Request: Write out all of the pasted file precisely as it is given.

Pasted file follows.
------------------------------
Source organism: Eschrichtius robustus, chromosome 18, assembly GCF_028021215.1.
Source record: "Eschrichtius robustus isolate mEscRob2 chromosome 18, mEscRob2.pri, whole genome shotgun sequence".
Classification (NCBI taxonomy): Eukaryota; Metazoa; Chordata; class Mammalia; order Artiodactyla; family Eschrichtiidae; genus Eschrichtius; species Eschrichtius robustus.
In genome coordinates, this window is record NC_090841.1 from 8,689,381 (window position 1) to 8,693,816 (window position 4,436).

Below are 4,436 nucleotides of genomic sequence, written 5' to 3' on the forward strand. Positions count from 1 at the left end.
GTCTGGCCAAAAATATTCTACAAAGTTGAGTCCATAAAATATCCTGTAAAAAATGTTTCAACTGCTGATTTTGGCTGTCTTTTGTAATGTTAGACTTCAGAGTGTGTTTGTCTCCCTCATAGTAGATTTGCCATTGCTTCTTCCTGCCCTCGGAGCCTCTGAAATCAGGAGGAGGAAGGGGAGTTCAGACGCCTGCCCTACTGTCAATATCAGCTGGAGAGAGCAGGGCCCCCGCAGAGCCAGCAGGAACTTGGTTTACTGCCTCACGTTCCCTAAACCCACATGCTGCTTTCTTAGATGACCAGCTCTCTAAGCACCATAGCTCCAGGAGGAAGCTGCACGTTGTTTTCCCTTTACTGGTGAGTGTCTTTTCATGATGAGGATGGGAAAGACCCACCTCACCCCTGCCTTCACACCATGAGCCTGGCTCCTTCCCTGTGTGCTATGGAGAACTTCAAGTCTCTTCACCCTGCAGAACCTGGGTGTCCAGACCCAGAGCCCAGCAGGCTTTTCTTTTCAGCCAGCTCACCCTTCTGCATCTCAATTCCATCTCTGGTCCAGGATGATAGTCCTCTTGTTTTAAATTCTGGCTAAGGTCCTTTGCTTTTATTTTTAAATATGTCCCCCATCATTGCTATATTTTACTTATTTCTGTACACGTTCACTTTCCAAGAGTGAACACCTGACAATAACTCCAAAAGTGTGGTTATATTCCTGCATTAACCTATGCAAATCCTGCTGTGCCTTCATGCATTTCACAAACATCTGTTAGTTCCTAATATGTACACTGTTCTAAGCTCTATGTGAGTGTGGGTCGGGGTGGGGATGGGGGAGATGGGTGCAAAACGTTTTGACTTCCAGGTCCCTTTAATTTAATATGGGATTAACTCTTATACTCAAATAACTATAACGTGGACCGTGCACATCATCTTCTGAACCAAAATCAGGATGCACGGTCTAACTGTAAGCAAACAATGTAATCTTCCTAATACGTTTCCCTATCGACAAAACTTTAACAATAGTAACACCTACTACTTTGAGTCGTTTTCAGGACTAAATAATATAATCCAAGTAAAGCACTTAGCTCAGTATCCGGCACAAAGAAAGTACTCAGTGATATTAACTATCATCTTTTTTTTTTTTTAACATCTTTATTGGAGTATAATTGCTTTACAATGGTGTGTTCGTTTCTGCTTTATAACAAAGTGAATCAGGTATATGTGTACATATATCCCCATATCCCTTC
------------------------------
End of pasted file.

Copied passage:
Source organism: Eschrichtius robustus, chromosome 18, assembly GCF_028021215.1.
Source record: "Eschrichtius robustus isolate mEscRob2 chromosome 18, mEscRob2.pri, whole genome shotgun sequence".
Classification (NCBI taxonomy): Eukaryota; Metazoa; Chordata; class Mammalia; order Artiodactyla; family Eschrichtiidae; genus Eschrichtius; species Eschrichtius robustus.
In genome coordinates, this window is record NC_090841.1 from 8,689,381 (window position 1) to 8,693,816 (window position 4,436).

Below are 4,436 nucleotides of genomic sequence, written 5' to 3' on the forward strand. Positions count from 1 at the left end.
GTCTGGCCAAAAATATTCTACAAAGTTGAGTCCATAAAATATCCTGTAAAAAATGTTTCAACTGCTGATTTTGGCTGTCTTTTGTAATGTTAGACTTCAGAGTGTGTTTGTCTCCCTCATAGTAGATTTGCCATTGCTTCTTCCTGCCCTCGGAGCCTCTGAAATCAGGAGGAGGAAGGGGAGTTCAGACGCCTGCCCTACTGTCAATATCAGCTGGAGAGAGCAGGGCCCCCGCAGAGCCAGCAGGAACTTGGTTTACTGCCTCACGTTCCCTAAACCCACATGCTGCTTTCTTAGATGACCAGCTCTCTAAGCACCATAGCTCCAGGAGGAAGCTGCACGTTGTTTTCCCTTTACTGGTGAGTGTCTTTTCATGATGAGGATGGGAAAGACCCACCTCACCCCTGCCTTCACACCATGAGCCTGGCTCCTTCCCTGTGTGCTATGGAGAACTTCAAGTCTCTTCACCCTGCAGAACCTGGGTGTCCAGACCCAGAGCCCAGCAGGCTTTTCTTTTCAGCCAGCTCACCCTTCTGCATCTCAATTCCATCTCTGGTCCAGGATGATAGTCCTCTTGTTTTAAATTCTGGCTAAGGTCCTTTGCTTTTATTTTTAAATATGTCCCCCATCATTGCTATATTTTACTTATTTCTGTACACGTTCACTTTCCAAGAGTGAACACCTGACAATAACTCCAAAAGTGTGGTTATATTCCTGCATTAACCTATGCAAATCCTGCTGTGCCTTCATGCATTTCACAAACATCTGTTAGTTCCTAATATGTACACTGTTCTAAGCTCTATGTGAGTGTGGGTCGGGGTGGGGATGGGGGAGATGGGTGCAAAACGTTTTGACTTCCAGGTCCCTTTAATTTAATATGGGATTAACTCTTATACTCAAATAACTATAACGTGGACCGTGCACATCATCTTCTGAACCAAAATCAGGATGCACGGTCTAACTGTAAGCAAACAATGTAATCTTCCTAATACGTTTCCCTATCGACAAAACTTTAACAATAGTAACACCTACTACTTTGAGTCGTTTTCAGGACTAAATAATATAATCCAAGTAAAGCACTTAGCTCAGTATCCGGCACAAAGAAAGTACTCAGTGATATTAACTATCATCTTTTTTTTTTTTTAACATCTTTATTGGAGTATAATTGCTTTACAATGGTGTGTTCGTTTCTGCTTTATAACAAAGTGAATCAGGTATATGTGTACATATATCCCCATATCCCTTC